Pirates notebook: Clint Hurdle strives for ‘John Wooden’ approach
It wouldn’t be hard for Clint Hurdle to find something to yell about.
But don’t expect to see the manager berating players for mistakes or missed opportunities. Hurdle discussed candidly Tuesday, in the midst of a September slide, how an aggressive in-your-face approach doesn’t fit his coaching philosophy.
Those angry moments would be “about me yelling, not about me coaching up,” Hurdle said, “not trying to grow somebody up. It’s about me belittling somebody, and that’s something I’m not a big fan of.”
Hurdle, in his seventh season with the Pirates, pointed out that only his interactions in the dugout are viewed publicly, so that doesn’t show his demeanor in its entirety. But he explained how he strives to be more like legendary UCLA men’s basketball coach John Wooden than Super Bowl-winning football coach Vince Lombardi, mentioning each by name.
“More often than not, the people that want the yelling, that’s because it’s something they’re dealing with personally,” Hurdle said.
As a player, he recalled, the coaches who yelled could be tuned out.
Talking the loudest doesn’t translate to caring more, he said, but that doesn’t mean he avoids confrontation.
“I think the word confrontation can be taken in the wrong context,” he said. “Confrontation can be nothing but healthy. Confrontation can be empowering. Confrontation can be positive. You’re sharing ideas. That’s what confrontation is. Some people take it to the nth degree … and you’re going to out-shout somebody.
“Sometimes sitting someone down … and telling them exactly how you feel means more than yelling.”
As an example, Hurdle talked about moments from Monday’s 3-0 loss, when Gregory Polanco and Elias Dias made baserunning blunders that led to outs. The loss was the team’s 11th in 12 games.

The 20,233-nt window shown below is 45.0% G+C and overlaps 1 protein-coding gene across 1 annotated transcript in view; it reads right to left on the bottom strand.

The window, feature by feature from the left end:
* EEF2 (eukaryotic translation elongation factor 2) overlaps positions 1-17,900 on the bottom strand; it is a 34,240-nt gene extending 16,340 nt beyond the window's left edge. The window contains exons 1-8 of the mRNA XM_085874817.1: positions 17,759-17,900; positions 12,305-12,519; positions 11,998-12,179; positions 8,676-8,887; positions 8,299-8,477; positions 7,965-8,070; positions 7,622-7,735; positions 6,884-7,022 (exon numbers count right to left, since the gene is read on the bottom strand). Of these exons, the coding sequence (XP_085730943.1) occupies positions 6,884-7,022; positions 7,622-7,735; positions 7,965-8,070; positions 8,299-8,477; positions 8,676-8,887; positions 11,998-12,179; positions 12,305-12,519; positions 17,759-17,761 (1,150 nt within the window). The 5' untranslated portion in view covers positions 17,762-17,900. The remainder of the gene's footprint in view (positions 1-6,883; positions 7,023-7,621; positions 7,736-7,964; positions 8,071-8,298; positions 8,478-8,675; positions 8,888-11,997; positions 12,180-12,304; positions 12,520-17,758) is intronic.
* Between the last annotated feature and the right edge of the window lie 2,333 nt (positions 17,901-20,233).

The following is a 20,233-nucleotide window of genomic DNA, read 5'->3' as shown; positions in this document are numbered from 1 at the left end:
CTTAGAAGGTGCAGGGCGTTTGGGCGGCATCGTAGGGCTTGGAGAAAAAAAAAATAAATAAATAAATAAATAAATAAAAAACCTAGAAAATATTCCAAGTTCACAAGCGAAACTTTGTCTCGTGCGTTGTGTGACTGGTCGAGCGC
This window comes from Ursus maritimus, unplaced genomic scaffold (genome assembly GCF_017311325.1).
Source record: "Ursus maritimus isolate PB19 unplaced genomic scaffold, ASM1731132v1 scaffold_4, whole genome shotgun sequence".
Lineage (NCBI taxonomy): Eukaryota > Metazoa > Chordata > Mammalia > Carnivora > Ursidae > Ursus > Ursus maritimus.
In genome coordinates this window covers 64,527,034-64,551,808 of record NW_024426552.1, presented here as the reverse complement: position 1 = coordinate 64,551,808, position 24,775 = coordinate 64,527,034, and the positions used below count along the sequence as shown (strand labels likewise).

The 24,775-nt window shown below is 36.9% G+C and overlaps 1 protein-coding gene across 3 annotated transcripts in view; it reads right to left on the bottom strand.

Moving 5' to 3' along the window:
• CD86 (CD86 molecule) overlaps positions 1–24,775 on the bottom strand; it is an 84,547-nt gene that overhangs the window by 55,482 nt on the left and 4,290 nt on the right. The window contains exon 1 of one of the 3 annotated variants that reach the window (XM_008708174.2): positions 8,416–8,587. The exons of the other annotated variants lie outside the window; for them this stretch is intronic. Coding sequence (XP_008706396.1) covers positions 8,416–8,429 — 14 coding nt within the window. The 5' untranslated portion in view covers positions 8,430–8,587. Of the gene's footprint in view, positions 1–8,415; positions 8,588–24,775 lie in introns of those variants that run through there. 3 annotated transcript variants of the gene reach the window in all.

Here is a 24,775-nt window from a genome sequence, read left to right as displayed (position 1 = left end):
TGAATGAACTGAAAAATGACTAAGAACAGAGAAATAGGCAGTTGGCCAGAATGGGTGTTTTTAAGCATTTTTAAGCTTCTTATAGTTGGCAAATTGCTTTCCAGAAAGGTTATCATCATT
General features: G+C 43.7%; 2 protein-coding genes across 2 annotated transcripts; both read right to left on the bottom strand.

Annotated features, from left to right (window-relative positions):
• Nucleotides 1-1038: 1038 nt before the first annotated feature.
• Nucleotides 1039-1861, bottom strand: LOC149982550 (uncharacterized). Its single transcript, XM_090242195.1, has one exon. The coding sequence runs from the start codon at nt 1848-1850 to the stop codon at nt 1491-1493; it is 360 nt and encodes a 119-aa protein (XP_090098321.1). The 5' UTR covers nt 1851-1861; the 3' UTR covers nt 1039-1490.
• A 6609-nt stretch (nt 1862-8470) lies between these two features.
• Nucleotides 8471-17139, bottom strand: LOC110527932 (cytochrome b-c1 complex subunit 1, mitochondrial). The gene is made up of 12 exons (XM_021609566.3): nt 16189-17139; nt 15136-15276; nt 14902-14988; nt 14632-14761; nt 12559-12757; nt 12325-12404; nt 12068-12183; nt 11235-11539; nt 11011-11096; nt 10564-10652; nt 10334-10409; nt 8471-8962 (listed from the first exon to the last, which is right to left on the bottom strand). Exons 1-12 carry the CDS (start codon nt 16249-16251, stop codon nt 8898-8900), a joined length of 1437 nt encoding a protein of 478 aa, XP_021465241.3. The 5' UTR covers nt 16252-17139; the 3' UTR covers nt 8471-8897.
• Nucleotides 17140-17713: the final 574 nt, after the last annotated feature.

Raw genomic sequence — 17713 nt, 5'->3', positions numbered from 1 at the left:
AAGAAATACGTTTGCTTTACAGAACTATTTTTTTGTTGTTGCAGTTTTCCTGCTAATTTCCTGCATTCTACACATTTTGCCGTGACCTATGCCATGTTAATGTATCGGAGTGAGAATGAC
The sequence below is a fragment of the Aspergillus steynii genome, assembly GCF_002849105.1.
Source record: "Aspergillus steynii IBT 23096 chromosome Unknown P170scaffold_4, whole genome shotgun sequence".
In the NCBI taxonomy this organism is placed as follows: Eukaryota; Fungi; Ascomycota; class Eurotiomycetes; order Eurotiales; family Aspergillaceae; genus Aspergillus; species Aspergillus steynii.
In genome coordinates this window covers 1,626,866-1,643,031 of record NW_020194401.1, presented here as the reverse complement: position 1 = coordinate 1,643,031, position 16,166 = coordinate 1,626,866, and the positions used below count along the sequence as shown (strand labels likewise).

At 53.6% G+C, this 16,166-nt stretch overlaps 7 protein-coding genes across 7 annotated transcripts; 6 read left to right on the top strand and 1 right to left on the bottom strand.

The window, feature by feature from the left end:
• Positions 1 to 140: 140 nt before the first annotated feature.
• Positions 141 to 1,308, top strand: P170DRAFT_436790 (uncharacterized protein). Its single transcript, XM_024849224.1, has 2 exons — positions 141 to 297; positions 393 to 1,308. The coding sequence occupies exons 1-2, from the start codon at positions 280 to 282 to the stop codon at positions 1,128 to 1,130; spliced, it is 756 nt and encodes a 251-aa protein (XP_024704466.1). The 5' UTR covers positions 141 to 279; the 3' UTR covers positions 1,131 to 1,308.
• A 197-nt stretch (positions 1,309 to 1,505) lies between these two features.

“Both of them showed very poor judgment last night because they both had plays in their pocket,” Hurdle said. “Before they hit, they knew what the situation was. One of them didn’t trust the coach rounding third, and the other tried to make a play that at one point he thought was there but turned out not to be there.”
Diaz was thrown out at third with one out in the seventh inning. Polanco was tagged for the final out trying to stretch a single into a double.
Afterward, they talked.
“I sat them down (and asked) what did you see? What did you think? What did you feel?” Hurdle said. “We got the coach in here with them. We need to be better than that. We want to be a championship club. Can’t do that. Those are mistakes that can’t be made at this level.
“You have a conversation.”
Hurdle said he has talked at times with former Yankees manager Joe Torre, now MLB’s chief baseball officer, about his even-keeled demeanor.
“I’d love to be like Joe or John (Wooden),” Hurdle said, “but I lose it every now and then. I do. I tell Joe, I try to be like you and five minutes into it I’m yelling and I’m screaming. I’ve done it.”
The Pirates turned to reliever A.J. Schugel with two on and no outs in Monday’s sixth inning, a high-pressure role the right-hander has filled well.
Schugel threw one scoreless inning Monday and handled the jam flawlessly with a fielder’s-choice grounder, a strikeout and a flyout. He’s 4-0 with a 1.74 ERA in 29 appearances with 26 strikeouts and 10 walks.
“That’s proven to be one of his strengths,” Hurdle said. “We’ve gone to him multiple times already this season. Actually, once he got back, he has been the first and foremost guy that we’ve gotten up when we had the lead, to be the guy that can come in and face right-handed and left-handed hitters.”
Only three MLB teams have used only seven starting pitchers this season: the Pirates, Cleveland Indians and San Francisco Giants. That would tie the club record for fewest starters in a season with teams from 1902, ’72 and ’97. The Pirates used 14 starting pitchers last season.